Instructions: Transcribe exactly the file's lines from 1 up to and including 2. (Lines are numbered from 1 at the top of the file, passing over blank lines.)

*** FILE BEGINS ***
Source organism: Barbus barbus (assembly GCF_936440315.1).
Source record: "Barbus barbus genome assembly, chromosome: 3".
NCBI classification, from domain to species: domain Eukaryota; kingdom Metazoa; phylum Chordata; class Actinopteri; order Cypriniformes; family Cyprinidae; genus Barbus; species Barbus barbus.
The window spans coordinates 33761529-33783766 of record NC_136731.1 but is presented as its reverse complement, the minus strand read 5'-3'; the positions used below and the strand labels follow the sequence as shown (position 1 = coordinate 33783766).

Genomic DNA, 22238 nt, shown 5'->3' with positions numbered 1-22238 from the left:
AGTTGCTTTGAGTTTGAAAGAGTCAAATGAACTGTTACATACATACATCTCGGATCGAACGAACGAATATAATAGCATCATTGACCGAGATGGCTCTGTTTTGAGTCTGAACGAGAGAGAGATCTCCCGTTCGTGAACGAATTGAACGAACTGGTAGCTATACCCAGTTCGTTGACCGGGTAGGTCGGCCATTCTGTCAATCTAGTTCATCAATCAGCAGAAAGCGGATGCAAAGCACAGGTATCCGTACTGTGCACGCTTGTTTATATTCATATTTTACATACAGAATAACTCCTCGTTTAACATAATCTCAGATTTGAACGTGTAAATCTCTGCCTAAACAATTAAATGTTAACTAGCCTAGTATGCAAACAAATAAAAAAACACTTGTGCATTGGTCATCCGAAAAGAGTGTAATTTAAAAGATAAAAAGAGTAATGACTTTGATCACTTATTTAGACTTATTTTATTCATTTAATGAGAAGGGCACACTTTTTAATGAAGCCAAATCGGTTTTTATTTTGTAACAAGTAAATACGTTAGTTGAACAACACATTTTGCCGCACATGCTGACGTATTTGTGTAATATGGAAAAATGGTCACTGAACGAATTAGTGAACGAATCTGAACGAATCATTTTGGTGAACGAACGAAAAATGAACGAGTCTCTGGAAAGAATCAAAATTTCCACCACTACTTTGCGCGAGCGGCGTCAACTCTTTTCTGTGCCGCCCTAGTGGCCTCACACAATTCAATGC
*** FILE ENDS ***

Source organism: Barbus barbus (assembly GCF_936440315.1).
Source record: "Barbus barbus genome assembly, chromosome: 3".